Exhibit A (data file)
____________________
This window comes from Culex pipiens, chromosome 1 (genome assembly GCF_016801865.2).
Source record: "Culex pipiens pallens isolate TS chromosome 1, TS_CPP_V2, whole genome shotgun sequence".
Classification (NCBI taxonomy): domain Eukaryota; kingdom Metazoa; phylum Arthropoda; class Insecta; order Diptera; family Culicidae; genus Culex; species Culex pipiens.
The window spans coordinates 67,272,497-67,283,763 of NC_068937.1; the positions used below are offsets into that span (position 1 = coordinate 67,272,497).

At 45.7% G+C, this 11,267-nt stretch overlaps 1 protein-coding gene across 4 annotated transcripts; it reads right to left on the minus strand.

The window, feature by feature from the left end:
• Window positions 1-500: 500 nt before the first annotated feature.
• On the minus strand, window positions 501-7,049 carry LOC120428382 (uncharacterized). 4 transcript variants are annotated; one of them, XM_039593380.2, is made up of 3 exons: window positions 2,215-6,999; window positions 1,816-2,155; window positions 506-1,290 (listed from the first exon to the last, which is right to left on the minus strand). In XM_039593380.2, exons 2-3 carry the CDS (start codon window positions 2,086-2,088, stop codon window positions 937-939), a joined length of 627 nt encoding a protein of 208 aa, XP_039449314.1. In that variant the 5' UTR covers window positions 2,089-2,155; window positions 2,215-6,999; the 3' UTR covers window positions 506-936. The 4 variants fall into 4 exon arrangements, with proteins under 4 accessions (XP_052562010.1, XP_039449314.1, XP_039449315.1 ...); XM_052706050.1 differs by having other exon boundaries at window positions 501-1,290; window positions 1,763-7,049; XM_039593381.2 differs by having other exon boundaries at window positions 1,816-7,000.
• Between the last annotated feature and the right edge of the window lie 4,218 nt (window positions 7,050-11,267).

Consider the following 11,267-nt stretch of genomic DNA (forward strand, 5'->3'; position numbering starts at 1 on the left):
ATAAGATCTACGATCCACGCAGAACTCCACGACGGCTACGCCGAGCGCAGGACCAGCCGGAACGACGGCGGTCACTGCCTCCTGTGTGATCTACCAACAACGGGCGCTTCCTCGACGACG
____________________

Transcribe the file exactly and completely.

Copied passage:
This window comes from Culex pipiens, chromosome 1 (genome assembly GCF_016801865.2).
Source record: "Culex pipiens pallens isolate TS chromosome 1, TS_CPP_V2, whole genome shotgun sequence".
Classification (NCBI taxonomy): domain Eukaryota; kingdom Metazoa; phylum Arthropoda; class Insecta; order Diptera; family Culicidae; genus Culex; species Culex pipiens.
The window spans coordinates 67,272,497-67,283,763 of NC_068937.1; the positions used below are offsets into that span (position 1 = coordinate 67,272,497).

At 45.7% G+C, this 11,267-nt stretch overlaps 1 protein-coding gene across 4 annotated transcripts; it reads right to left on the minus strand.

The window, feature by feature from the left end:
• Window positions 1-500: 500 nt before the first annotated feature.
• On the minus strand, window positions 501-7,049 carry LOC120428382 (uncharacterized). 4 transcript variants are annotated; one of them, XM_039593380.2, is made up of 3 exons: window positions 2,215-6,999; window positions 1,816-2,155; window positions 506-1,290 (listed from the first exon to the last, which is right to left on the minus strand). In XM_039593380.2, exons 2-3 carry the CDS (start codon window positions 2,086-2,088, stop codon window positions 937-939), a joined length of 627 nt encoding a protein of 208 aa, XP_039449314.1. In that variant the 5' UTR covers window positions 2,089-2,155; window positions 2,215-6,999; the 3' UTR covers window positions 506-936. The 4 variants fall into 4 exon arrangements, with proteins under 4 accessions (XP_052562010.1, XP_039449314.1, XP_039449315.1 ...); XM_052706050.1 differs by having other exon boundaries at window positions 501-1,290; window positions 1,763-7,049; XM_039593381.2 differs by having other exon boundaries at window positions 1,816-7,000.
• Between the last annotated feature and the right edge of the window lie 4,218 nt (window positions 7,050-11,267).

Consider the following 11,267-nt stretch of genomic DNA (forward strand, 5'->3'; position numbering starts at 1 on the left):
ATAAGATCTACGATCCACGCAGAACTCCACGACGGCTACGCCGAGCGCAGGACCAGCCGGAACGACGGCGGTCACTGCCTCCTGTGTGATCTACCAACAACGGGCGCTTCCTCGACGACG